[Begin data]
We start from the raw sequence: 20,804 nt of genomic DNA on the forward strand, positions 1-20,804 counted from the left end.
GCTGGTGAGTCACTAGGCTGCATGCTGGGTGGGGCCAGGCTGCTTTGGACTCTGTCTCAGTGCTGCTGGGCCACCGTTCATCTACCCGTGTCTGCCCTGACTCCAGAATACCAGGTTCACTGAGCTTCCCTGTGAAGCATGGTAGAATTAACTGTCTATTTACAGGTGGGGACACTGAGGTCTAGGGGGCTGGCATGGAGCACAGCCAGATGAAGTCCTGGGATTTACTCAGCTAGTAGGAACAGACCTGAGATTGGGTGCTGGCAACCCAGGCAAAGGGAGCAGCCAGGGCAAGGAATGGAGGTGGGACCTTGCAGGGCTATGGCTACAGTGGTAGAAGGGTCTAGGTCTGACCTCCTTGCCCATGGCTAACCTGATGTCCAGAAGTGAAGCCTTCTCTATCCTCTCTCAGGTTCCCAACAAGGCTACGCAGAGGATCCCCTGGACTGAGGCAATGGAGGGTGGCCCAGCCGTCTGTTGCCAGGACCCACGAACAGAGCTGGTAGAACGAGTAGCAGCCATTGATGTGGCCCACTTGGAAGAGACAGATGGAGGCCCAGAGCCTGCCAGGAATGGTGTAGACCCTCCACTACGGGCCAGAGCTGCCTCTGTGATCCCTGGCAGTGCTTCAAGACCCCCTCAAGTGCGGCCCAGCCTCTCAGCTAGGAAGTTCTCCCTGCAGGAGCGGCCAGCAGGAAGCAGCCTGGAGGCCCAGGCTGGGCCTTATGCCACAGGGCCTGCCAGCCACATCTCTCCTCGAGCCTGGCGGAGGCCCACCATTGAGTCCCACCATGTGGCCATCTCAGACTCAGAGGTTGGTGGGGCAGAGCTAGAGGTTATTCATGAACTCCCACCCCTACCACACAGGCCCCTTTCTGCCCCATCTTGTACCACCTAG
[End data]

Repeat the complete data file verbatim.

We start from the raw sequence: 20,804 nt of genomic DNA on the forward strand, positions 1-20,804 counted from the left end.
GCTGGTGAGTCACTAGGCTGCATGCTGGGTGGGGCCAGGCTGCTTTGGACTCTGTCTCAGTGCTGCTGGGCCACCGTTCATCTACCCGTGTCTGCCCTGACTCCAGAATACCAGGTTCACTGAGCTTCCCTGTGAAGCATGGTAGAATTAACTGTCTATTTACAGGTGGGGACACTGAGGTCTAGGGGGCTGGCATGGAGCACAGCCAGATGAAGTCCTGGGATTTACTCAGCTAGTAGGAACAGACCTGAGATTGGGTGCTGGCAACCCAGGCAAAGGGAGCAGCCAGGGCAAGGAATGGAGGTGGGACCTTGCAGGGCTATGGCTACAGTGGTAGAAGGGTCTAGGTCTGACCTCCTTGCCCATGGCTAACCTGATGTCCAGAAGTGAAGCCTTCTCTATCCTCTCTCAGGTTCCCAACAAGGCTACGCAGAGGATCCCCTGGACTGAGGCAATGGAGGGTGGCCCAGCCGTCTGTTGCCAGGACCCACGAACAGAGCTGGTAGAACGAGTAGCAGCCATTGATGTGGCCCACTTGGAAGAGACAGATGGAGGCCCAGAGCCTGCCAGGAATGGTGTAGACCCTCCACTACGGGCCAGAGCTGCCTCTGTGATCCCTGGCAGTGCTTCAAGACCCCCTCAAGTGCGGCCCAGCCTCTCAGCTAGGAAGTTCTCCCTGCAGGAGCGGCCAGCAGGAAGCAGCCTGGAGGCCCAGGCTGGGCCTTATGCCACAGGGCCTGCCAGCCACATCTCTCCTCGAGCCTGGCGGAGGCCCACCATTGAGTCCCACCATGTGGCCATCTCAGACTCAGAGGTTGGTGGGGCAGAGCTAGAGGTTATTCATGAACTCCCACCCCTACCACACAGGCCCCTTTCTGCCCCATCTTGTACCACCTAG